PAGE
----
Just to add to it, I thought “To die for – Is fashion wearing out the world?” by Lucy Siegle is an extremely informative and eye-opening read. I also read “Overdressed” and found that “To die for” goes even further, covers a lot of detail and contains some very surprising elements, like the impact our increasing demand for cashmere has on the planet. I would definitely recommend it to anybody interested in the subject of fast fashion.

    • Debbie Roes says:

      I have that book, K, but haven’t read it yet. Someone recommended it on the blog (maybe it was you?) so I ordered it. It’s on my list and I definitely want to read it! After reading “Overdressed,” I was amazed at the impact fast fashion is having on the world. It’s actually quite sad and I hope more people become aware and decide to make different choices.

      • It could have been me! I recommend it everywhere because I was so amazed by certain aspects of the book. It’s really changed how I look at fashion these days. I’ve started reading the labels to see where my clothes come from, I haven’t set foot into Primark again (they have a particularly bad reputation for work conditions) and ultimately I want to use ethical and fair-trade brands to build my wardrobe on. I believe it’s our responsibility as consumers to educate ourselves and each other. After all, supply is demand driven and it’s our demand for a new look each week and cheaper and cheaper clothing that has created this industry the way it is now. The consumers (ie us) are the only ones who can make a change in the long term by making better choices.

        • Debbie Roes says:

          You’re SO right, K! It makes me think of Gandhi’s quote: “We must be the change we wish to see in the world.” Now that we know better, it’s our responsibility to DO better. Of course, we don’t have to do a complete 180 degree turn overnight. If we start taking steps in the right direction and encourage others to do the same, the changes we wish to see WILL happen! Thanks for sharing another great resource with me and my readers.

  2. Deborah (Deby) says:

    Debbie, I’m glad to see this post, and I want to share something shocking that I experienced just this week. Working on culling my wardrobe for fall/winter, I decided to divide the go-to-consignment garments into 2 groups: early fall and late fall. I had 39 garments designated early fall.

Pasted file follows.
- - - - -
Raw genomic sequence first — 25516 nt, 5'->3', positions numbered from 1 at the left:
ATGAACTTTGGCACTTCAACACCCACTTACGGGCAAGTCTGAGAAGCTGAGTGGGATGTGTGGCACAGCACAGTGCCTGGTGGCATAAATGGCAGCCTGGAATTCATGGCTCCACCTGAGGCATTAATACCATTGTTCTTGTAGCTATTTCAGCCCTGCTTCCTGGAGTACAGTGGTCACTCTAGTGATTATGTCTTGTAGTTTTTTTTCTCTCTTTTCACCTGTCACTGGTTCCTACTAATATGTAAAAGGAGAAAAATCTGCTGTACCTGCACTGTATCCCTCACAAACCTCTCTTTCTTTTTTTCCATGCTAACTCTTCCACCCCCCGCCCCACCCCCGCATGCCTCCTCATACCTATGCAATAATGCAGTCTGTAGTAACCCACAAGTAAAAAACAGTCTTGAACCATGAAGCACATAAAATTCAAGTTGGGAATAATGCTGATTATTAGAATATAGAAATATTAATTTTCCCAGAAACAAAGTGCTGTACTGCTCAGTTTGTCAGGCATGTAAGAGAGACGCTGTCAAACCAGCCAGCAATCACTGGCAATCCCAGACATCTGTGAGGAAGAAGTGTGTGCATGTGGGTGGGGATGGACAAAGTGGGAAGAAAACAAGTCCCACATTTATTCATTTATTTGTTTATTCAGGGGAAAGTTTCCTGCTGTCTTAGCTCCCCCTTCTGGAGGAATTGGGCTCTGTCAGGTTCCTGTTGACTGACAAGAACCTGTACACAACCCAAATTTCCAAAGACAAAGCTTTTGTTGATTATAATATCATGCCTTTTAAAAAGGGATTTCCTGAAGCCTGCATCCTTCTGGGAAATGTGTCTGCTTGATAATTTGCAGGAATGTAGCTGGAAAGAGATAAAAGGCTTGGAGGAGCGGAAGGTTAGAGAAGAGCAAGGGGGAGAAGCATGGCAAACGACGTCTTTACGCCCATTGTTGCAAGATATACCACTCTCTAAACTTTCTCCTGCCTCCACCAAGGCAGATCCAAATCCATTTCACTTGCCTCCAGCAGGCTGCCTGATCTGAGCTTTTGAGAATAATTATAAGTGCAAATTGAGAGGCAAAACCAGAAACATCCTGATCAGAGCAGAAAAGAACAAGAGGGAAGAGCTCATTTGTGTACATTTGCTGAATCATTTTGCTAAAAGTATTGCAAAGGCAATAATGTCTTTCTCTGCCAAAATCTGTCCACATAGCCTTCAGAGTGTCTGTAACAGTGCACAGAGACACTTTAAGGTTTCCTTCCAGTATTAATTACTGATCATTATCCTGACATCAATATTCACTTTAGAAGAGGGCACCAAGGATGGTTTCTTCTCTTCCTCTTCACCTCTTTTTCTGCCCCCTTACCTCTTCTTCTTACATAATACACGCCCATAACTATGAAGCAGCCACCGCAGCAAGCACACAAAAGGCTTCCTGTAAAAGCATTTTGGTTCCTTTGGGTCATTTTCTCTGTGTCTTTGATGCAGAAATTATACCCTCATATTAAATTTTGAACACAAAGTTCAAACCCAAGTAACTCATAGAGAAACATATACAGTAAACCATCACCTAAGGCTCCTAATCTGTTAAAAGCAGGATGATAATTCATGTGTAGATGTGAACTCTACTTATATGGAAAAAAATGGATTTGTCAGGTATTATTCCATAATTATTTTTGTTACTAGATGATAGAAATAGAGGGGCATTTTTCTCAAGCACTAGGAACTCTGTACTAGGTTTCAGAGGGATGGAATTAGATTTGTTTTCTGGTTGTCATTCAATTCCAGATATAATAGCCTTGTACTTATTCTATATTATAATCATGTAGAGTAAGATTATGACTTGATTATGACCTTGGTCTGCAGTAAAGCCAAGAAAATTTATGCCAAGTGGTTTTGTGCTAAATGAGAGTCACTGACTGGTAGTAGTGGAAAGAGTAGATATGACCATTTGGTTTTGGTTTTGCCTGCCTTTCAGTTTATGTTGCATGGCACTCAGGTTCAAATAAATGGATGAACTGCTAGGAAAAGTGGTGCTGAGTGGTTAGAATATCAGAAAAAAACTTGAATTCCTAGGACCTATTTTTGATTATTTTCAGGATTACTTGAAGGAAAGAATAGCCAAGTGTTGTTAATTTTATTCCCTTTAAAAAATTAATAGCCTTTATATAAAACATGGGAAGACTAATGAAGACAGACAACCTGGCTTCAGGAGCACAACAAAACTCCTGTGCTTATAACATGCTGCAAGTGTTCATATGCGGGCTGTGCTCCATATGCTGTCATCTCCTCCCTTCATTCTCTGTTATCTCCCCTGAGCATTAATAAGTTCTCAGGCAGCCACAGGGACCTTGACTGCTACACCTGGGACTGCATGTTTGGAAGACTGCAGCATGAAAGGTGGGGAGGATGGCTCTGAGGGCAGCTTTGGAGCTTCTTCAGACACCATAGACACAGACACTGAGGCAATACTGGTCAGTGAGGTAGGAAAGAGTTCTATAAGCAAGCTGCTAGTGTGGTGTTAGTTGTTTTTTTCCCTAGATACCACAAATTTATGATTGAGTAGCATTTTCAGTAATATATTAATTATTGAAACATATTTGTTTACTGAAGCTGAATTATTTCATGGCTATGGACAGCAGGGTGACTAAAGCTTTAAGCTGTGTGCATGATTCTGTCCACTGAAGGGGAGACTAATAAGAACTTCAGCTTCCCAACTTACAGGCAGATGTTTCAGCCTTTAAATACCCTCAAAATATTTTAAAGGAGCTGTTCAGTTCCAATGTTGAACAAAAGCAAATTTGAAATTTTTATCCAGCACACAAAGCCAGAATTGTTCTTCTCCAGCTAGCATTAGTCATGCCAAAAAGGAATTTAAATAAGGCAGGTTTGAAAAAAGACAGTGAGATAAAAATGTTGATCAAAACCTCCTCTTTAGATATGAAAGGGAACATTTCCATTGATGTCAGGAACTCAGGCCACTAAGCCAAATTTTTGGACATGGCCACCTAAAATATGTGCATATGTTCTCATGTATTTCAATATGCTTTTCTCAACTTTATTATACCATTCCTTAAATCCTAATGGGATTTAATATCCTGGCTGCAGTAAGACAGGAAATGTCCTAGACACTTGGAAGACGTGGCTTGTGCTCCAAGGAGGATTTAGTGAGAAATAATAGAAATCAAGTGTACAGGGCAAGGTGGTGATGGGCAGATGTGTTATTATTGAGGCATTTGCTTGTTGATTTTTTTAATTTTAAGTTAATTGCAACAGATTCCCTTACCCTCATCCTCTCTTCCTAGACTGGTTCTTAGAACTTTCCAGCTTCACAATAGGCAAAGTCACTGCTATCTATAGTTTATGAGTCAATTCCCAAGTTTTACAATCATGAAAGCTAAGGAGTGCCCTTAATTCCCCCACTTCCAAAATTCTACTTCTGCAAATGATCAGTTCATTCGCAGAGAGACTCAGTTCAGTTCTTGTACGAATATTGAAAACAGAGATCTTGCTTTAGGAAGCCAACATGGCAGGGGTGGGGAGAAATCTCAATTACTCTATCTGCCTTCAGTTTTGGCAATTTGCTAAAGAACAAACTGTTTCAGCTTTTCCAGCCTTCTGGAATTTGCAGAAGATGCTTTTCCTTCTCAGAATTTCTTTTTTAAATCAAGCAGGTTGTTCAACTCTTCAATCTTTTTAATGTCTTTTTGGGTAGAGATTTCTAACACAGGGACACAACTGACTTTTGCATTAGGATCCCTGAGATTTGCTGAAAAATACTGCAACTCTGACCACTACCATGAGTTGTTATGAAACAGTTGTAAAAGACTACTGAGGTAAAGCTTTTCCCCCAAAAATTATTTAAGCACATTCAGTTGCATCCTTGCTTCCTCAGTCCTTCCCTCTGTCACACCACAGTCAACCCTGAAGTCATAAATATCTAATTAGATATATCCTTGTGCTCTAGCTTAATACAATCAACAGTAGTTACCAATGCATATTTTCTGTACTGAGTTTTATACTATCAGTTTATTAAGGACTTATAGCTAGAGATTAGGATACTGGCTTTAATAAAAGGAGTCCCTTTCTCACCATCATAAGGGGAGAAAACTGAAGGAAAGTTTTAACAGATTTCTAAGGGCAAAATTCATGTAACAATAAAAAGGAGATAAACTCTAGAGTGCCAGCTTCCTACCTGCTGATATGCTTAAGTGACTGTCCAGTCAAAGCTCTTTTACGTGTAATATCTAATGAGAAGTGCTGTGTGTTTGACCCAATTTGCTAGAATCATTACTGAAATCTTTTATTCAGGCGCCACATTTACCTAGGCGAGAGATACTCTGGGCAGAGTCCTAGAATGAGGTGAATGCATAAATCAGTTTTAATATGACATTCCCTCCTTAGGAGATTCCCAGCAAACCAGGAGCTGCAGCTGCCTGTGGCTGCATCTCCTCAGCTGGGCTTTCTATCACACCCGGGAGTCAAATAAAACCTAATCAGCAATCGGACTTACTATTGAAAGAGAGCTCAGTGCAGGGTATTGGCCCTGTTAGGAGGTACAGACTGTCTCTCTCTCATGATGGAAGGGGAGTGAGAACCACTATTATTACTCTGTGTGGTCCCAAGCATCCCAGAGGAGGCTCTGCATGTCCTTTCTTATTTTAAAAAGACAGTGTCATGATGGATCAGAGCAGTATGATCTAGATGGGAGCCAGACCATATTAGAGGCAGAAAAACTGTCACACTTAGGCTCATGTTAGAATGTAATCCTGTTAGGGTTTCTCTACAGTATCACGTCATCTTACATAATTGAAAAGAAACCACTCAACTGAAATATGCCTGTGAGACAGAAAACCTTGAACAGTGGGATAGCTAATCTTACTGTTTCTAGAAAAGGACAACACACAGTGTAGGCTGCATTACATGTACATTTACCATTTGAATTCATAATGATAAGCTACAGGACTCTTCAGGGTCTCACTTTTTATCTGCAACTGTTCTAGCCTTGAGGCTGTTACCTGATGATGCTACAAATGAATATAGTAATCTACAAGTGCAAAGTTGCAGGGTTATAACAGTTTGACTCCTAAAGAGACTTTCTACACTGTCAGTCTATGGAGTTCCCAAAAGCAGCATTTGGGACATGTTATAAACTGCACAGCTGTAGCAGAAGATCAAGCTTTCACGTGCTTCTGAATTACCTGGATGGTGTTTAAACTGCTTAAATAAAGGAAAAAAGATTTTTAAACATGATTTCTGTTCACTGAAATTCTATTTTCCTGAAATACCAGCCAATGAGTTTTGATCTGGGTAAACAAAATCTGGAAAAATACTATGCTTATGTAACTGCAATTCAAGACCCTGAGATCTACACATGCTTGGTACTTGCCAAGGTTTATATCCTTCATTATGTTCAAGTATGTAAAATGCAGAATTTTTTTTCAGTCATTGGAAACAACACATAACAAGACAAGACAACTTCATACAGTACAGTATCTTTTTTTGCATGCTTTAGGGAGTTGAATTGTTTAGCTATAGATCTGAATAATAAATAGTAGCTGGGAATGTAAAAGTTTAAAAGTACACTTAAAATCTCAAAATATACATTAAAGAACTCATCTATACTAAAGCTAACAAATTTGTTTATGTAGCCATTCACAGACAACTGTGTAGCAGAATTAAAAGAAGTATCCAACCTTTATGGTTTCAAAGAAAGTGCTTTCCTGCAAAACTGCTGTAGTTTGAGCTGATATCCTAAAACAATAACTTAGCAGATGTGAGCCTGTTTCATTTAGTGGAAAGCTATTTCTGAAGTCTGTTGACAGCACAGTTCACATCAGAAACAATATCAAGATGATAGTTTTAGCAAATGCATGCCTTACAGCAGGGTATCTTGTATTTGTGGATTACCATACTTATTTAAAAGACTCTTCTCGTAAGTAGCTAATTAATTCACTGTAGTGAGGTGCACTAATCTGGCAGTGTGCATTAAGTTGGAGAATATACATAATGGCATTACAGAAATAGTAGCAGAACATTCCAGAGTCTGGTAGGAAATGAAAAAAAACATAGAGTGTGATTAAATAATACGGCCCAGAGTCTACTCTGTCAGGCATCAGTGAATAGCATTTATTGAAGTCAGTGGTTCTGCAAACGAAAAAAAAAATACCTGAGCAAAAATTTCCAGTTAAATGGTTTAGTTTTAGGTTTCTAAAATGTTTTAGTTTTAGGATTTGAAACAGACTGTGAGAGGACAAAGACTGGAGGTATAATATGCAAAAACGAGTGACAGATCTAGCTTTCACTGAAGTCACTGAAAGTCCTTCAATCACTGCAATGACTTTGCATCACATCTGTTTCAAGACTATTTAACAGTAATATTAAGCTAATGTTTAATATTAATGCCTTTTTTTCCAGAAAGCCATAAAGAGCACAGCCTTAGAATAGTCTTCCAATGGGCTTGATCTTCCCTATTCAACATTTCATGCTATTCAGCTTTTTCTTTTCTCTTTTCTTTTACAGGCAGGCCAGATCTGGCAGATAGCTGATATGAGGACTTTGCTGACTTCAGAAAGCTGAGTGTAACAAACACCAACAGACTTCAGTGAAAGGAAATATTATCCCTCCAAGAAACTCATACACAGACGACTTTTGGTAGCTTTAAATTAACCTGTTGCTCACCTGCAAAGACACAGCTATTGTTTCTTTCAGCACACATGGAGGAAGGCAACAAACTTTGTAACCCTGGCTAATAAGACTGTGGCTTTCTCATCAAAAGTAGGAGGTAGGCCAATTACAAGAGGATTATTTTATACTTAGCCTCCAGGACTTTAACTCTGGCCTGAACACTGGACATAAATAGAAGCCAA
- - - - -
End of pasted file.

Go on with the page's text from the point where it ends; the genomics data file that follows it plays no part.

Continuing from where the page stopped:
I have been taking clothing to the same upscale consignment store for a number of years, and ‘thought’ I knew the kinds of styles and brands they accepted. I had carefully cleaned, pressed, and prepared all the pieces and was certain they would accept them all.

    To my utter astonishment, they only accepted 11 of my 39 pieces, and NONE of my higher end ones! They refused 2 Karen Kane dresses, some Pendleton separates, and a Calvin Klein dress that was 6 months old and still with tags on it. All classic pieces in excellent condition. Instead, she chose lesser items that I didn’t consider in the same quality calibre.

    Picking my jaw up from my knees, I asked the saleswoman why she was refusing my better garments. She disdainfully replied “they aren’t our style–not ‘on-trend’ enough”. I looked around the store and saw that a good many of the items they had were of the type I loathe: overly embellished, flimsy fabrics, garish prints, impossible color combinations–in other words, fast fashion. In comparison my clothes were higher end, natural fibers, conservative classic colors, and timeless in style.

    I could see why she didn’t want my clothing– it wasn’t “of the nanosecond”. They couldn’t sell it “fast enough”. It wasn’t that the clothes were outdated–each piece was no more than 2 years old–they just weren’t trend driven enough. I was disheartened to see that their philosophy had changed and it had become a place where I could no longer expect to find the sort of high end timeless fashion I had come to associate with the store over the years.